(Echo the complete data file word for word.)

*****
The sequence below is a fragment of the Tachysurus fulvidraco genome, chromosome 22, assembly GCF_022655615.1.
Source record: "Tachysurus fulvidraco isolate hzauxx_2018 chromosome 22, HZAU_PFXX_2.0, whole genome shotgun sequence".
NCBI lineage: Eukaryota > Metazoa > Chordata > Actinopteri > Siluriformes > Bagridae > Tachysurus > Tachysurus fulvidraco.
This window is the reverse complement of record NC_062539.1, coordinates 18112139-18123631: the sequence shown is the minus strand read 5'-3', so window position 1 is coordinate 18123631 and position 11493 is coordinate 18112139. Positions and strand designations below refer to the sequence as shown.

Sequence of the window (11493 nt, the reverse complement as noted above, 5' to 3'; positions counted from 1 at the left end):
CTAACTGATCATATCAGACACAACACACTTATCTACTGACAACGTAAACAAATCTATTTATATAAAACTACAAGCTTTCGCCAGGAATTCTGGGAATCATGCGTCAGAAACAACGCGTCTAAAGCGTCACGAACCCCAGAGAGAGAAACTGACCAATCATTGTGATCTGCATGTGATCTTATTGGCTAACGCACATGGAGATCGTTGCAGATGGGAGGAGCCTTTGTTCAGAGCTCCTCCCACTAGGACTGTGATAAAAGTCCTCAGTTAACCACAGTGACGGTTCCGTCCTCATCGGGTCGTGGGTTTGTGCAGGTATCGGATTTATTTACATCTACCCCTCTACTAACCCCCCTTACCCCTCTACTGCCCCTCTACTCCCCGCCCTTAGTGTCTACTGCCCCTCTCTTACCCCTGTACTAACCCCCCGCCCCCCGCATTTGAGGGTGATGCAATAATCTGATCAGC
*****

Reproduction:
The sequence below is a fragment of the Tachysurus fulvidraco genome, chromosome 22, assembly GCF_022655615.1.
Source record: "Tachysurus fulvidraco isolate hzauxx_2018 chromosome 22, HZAU_PFXX_2.0, whole genome shotgun sequence".
NCBI lineage: Eukaryota > Metazoa > Chordata > Actinopteri > Siluriformes > Bagridae > Tachysurus > Tachysurus fulvidraco.
This window is the reverse complement of record NC_062539.1, coordinates 18112139-18123631: the sequence shown is the minus strand read 5'-3', so window position 1 is coordinate 18123631 and position 11493 is coordinate 18112139. Positions and strand designations below refer to the sequence as shown.

Sequence of the window (11493 nt, the reverse complement as noted above, 5' to 3'; positions counted from 1 at the left end):
CTAACTGATCATATCAGACACAACACACTTATCTACTGACAACGTAAACAAATCTATTTATATAAAACTACAAGCTTTCGCCAGGAATTCTGGGAATCATGCGTCAGAAACAACGCGTCTAAAGCGTCACGAACCCCAGAGAGAGAAACTGACCAATCATTGTGATCTGCATGTGATCTTATTGGCTAACGCACATGGAGATCGTTGCAGATGGGAGGAGCCTTTGTTCAGAGCTCCTCCCACTAGGACTGTGATAAAAGTCCTCAGTTAACCACAGTGACGGTTCCGTCCTCATCGGGTCGTGGGTTTGTGCAGGTATCGGATTTATTTACATCTACCCCTCTACTAACCCCCCTTACCCCTCTACTGCCCCTCTACTCCCCGCCCTTAGTGTCTACTGCCCCTCTCTTACCCCTGTACTAACCCCCCGCCCCCCGCATTTGAGGGTGATGCAATAATCTGATCAGC